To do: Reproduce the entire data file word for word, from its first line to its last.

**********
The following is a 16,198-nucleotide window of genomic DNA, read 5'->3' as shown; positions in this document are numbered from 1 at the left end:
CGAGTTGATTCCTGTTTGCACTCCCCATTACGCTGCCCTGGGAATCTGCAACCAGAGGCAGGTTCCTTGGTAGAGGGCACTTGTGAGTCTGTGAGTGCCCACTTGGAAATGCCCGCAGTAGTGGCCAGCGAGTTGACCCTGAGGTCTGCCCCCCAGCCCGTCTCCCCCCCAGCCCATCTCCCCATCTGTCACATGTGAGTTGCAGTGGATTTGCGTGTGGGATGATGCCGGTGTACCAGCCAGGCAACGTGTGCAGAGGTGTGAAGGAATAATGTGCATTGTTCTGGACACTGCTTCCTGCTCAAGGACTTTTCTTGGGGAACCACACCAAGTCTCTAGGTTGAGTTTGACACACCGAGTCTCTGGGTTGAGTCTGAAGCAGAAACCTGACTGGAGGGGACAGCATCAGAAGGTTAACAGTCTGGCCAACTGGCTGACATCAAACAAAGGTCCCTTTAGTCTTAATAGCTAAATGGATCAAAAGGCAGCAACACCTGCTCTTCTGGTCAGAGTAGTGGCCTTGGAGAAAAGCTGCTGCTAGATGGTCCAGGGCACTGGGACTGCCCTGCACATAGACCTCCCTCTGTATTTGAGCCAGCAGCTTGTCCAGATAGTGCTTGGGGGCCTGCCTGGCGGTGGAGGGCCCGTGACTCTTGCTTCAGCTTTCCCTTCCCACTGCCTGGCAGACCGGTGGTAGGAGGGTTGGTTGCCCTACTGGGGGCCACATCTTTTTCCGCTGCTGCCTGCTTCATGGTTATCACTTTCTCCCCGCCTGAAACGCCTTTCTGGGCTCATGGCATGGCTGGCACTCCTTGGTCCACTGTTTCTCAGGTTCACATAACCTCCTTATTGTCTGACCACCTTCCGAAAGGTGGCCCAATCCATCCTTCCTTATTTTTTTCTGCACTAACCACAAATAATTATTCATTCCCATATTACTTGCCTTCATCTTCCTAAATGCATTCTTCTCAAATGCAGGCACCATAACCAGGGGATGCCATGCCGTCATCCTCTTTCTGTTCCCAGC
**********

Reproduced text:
The following is a 16,198-nucleotide window of genomic DNA, read 5'->3' as shown; positions in this document are numbered from 1 at the left end:
CGAGTTGATTCCTGTTTGCACTCCCCATTACGCTGCCCTGGGAATCTGCAACCAGAGGCAGGTTCCTTGGTAGAGGGCACTTGTGAGTCTGTGAGTGCCCACTTGGAAATGCCCGCAGTAGTGGCCAGCGAGTTGACCCTGAGGTCTGCCCCCCAGCCCGTCTCCCCCCCAGCCCATCTCCCCATCTGTCACATGTGAGTTGCAGTGGATTTGCGTGTGGGATGATGCCGGTGTACCAGCCAGGCAACGTGTGCAGAGGTGTGAAGGAATAATGTGCATTGTTCTGGACACTGCTTCCTGCTCAAGGACTTTTCTTGGGGAACCACACCAAGTCTCTAGGTTGAGTTTGACACACCGAGTCTCTGGGTTGAGTCTGAAGCAGAAACCTGACTGGAGGGGACAGCATCAGAAGGTTAACAGTCTGGCCAACTGGCTGACATCAAACAAAGGTCCCTTTAGTCTTAATAGCTAAATGGATCAAAAGGCAGCAACACCTGCTCTTCTGGTCAGAGTAGTGGCCTTGGAGAAAAGCTGCTGCTAGATGGTCCAGGGCACTGGGACTGCCCTGCACATAGACCTCCCTCTGTATTTGAGCCAGCAGCTTGTCCAGATAGTGCTTGGGGGCCTGCCTGGCGGTGGAGGGCCCGTGACTCTTGCTTCAGCTTTCCCTTCCCACTGCCTGGCAGACCGGTGGTAGGAGGGTTGGTTGCCCTACTGGGGGCCACATCTTTTTCCGCTGCTGCCTGCTTCATGGTTATCACTTTCTCCCCGCCTGAAACGCCTTTCTGGGCTCATGGCATGGCTGGCACTCCTTGGTCCACTGTTTCTCAGGTTCACATAACCTCCTTATTGTCTGACCACCTTCCGAAAGGTGGCCCAATCCATCCTTCCTTATTTTTTTCTGCACTAACCACAAATAATTATTCATTCCCATATTACTTGCCTTCATCTTCCTAAATGCATTCTTCTCAAATGCAGGCACCATAACCAGGGGATGCCATGCCGTCATCCTCTTTCTGTTCCCAGC